But in her favorite author, Virginia Woolf, she saw another vision of grief that rang truer to her: that we might not fall to the ground in a paroxysm of agony upon hearing the news, that we might not sob or take to our beds. In reading Woolf, she took refuge in an account of grief that felt culturally foreign but emotionally familiar; in Woolf’s writing, death is shocking but rarely dramatic, and mourning doesn’t follow an acceptably linear arc.

“It almost felt like she was like patting me on the shoulder and being like, ‘It’s OK,’” said Smyth.

Woolf’s youth was shaped by unpredictable loss ― her adored mother, Julia Stephen, died when Woolf was 13, followed by two beloved siblings and her father in the ensuing decade. In her writing, she grapples endlessly with the ruthlessness of death and the psychology of grief, and in no book more so than To the Lighthouse, a love letter to and elegy for her mother that became the primary lens for Smyth’s memoir.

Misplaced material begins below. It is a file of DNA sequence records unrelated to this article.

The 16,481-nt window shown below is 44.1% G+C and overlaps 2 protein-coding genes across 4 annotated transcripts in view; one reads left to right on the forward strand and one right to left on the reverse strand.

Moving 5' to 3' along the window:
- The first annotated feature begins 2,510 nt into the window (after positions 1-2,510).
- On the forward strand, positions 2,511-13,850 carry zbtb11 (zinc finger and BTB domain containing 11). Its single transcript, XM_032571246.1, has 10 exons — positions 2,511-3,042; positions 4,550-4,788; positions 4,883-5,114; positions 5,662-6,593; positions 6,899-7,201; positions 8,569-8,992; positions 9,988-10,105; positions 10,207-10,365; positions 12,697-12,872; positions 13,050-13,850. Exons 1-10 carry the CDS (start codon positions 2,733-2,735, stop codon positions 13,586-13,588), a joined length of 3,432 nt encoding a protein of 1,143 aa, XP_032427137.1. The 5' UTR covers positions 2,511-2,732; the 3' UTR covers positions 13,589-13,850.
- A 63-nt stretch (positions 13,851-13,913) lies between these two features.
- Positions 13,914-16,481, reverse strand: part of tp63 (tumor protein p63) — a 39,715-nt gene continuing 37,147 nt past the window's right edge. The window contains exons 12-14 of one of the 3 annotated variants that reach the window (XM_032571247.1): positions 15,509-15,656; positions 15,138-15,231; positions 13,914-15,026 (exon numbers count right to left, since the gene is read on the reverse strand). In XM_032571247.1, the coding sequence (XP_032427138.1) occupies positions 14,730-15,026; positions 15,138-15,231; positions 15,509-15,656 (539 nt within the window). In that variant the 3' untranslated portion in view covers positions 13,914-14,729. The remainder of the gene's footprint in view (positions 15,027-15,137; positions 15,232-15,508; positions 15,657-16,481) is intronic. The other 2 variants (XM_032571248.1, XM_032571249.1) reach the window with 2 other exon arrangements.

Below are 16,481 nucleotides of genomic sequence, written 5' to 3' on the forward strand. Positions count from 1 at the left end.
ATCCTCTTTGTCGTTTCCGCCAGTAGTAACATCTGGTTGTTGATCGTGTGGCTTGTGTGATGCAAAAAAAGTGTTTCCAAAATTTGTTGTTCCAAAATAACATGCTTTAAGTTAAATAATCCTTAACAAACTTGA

Woolf spelunks through the interiority of grief and how it clashes with the outside world, capturing every painful quirk and moment of disappointing boredom that lies beneath the somber mask of mourning. Perhaps that’s why, almost 100 years on, Woolf’s work on grief reads as quite modern, as relatable as the day it was written.

It almost felt like she was like patting me on the shoulder and being like, ‘It’s OK.'

In more than one way, All the Lives We Ever Lived is not the book Smyth set out to write. “I was originally not at all interested in writing about family,” she told me. But during her father’s final decline, she found that her writing began to turn irresistibly toward the personal ― toward, specifically, the insoluble mystery of her father’s death and her own grief.